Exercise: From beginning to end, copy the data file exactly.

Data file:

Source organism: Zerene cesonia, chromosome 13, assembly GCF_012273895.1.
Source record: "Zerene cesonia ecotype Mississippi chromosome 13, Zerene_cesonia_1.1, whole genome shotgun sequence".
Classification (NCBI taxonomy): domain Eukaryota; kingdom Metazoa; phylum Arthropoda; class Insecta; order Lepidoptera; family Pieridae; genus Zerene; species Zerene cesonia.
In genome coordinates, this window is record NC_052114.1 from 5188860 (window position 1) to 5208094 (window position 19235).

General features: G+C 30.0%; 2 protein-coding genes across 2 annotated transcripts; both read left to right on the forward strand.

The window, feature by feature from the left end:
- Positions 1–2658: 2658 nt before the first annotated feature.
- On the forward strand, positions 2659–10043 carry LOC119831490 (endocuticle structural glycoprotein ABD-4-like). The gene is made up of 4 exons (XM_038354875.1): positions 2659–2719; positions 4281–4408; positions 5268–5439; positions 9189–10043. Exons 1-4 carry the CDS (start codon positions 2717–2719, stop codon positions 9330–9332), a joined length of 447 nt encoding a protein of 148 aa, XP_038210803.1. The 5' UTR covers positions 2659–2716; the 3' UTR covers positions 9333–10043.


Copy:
Source organism: Zerene cesonia, chromosome 13, assembly GCF_012273895.1.
Source record: "Zerene cesonia ecotype Mississippi chromosome 13, Zerene_cesonia_1.1, whole genome shotgun sequence".
Classification (NCBI taxonomy): domain Eukaryota; kingdom Metazoa; phylum Arthropoda; class Insecta; order Lepidoptera; family Pieridae; genus Zerene; species Zerene cesonia.
In genome coordinates, this window is record NC_052114.1 from 5188860 (window position 1) to 5208094 (window position 19235).

General features: G+C 30.0%; 2 protein-coding genes across 2 annotated transcripts; both read left to right on the forward strand.

The window, feature by feature from the left end:
- Positions 1–2658: 2658 nt before the first annotated feature.
- On the forward strand, positions 2659–10043 carry LOC119831490 (endocuticle structural glycoprotein ABD-4-like). The gene is made up of 4 exons (XM_038354875.1): positions 2659–2719; positions 4281–4408; positions 5268–5439; positions 9189–10043. Exons 1-4 carry the CDS (start codon positions 2717–2719, stop codon positions 9330–9332), a joined length of 447 nt encoding a protein of 148 aa, XP_038210803.1. The 5' UTR covers positions 2659–2716; the 3' UTR covers positions 9333–10043.